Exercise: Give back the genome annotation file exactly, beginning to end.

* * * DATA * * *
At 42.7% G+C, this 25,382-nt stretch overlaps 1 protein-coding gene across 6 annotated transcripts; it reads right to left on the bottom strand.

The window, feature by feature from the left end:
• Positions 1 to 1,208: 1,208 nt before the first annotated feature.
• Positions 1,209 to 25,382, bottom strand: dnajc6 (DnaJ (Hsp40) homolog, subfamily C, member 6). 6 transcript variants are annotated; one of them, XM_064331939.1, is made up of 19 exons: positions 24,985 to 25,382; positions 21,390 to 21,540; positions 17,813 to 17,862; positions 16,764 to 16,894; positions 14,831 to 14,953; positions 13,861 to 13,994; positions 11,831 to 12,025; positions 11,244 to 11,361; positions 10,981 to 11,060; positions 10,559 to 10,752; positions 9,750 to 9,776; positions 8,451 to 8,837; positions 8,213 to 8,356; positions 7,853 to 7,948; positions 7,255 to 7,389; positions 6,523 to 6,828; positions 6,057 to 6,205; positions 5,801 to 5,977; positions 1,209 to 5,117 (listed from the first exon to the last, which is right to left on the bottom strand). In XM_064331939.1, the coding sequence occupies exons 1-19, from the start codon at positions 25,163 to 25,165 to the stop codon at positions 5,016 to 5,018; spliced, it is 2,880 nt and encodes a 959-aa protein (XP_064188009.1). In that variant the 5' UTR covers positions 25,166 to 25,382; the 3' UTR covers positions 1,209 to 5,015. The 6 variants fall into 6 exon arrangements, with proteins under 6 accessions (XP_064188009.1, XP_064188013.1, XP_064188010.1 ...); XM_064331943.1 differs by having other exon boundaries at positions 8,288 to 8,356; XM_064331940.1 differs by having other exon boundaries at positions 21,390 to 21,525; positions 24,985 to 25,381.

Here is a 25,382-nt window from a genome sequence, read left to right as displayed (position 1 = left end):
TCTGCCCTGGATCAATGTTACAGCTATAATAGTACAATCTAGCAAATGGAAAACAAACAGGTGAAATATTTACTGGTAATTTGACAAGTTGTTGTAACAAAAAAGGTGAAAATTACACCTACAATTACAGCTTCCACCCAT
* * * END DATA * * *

At 42.7% G+C, this 25,382-nt stretch overlaps 1 protein-coding gene across 6 annotated transcripts; it reads right to left on the bottom strand.

The window, feature by feature from the left end:
• Positions 1 to 1,208: 1,208 nt before the first annotated feature.
• Positions 1,209 to 25,382, bottom strand: dnajc6 (DnaJ (Hsp40) homolog, subfamily C, member 6). 6 transcript variants are annotated; one of them, XM_064331939.1, is made up of 19 exons: positions 24,985 to 25,382; positions 21,390 to 21,540; positions 17,813 to 17,862; positions 16,764 to 16,894; positions 14,831 to 14,953; positions 13,861 to 13,994; positions 11,831 to 12,025; positions 11,244 to 11,361; positions 10,981 to 11,060; positions 10,559 to 10,752; positions 9,750 to 9,776; positions 8,451 to 8,837; positions 8,213 to 8,356; positions 7,853 to 7,948; positions 7,255 to 7,389; positions 6,523 to 6,828; positions 6,057 to 6,205; positions 5,801 to 5,977; positions 1,209 to 5,117 (listed from the first exon to the last, which is right to left on the bottom strand). In XM_064331939.1, the coding sequence occupies exons 1-19, from the start codon at positions 25,163 to 25,165 to the stop codon at positions 5,016 to 5,018; spliced, it is 2,880 nt and encodes a 959-aa protein (XP_064188009.1). In that variant the 5' UTR covers positions 25,166 to 25,382; the 3' UTR covers positions 1,209 to 5,015. The 6 variants fall into 6 exon arrangements, with proteins under 6 accessions (XP_064188009.1, XP_064188013.1, XP_064188010.1 ...); XM_064331943.1 differs by having other exon boundaries at positions 8,288 to 8,356; XM_064331940.1 differs by having other exon boundaries at positions 21,390 to 21,525; positions 24,985 to 25,381.

Here is a 25,382-nt window from a genome sequence, read left to right as displayed (position 1 = left end):
TCTGCCCTGGATCAATGTTACAGCTATAATAGTACAATCTAGCAAATGGAAAACAAACAGGTGAAATATTTACTGGTAATTTGACAAGTTGTTGTAACAAAAAAGGTGAAAATTACACCTACAATTACAGCTTCCACCCAT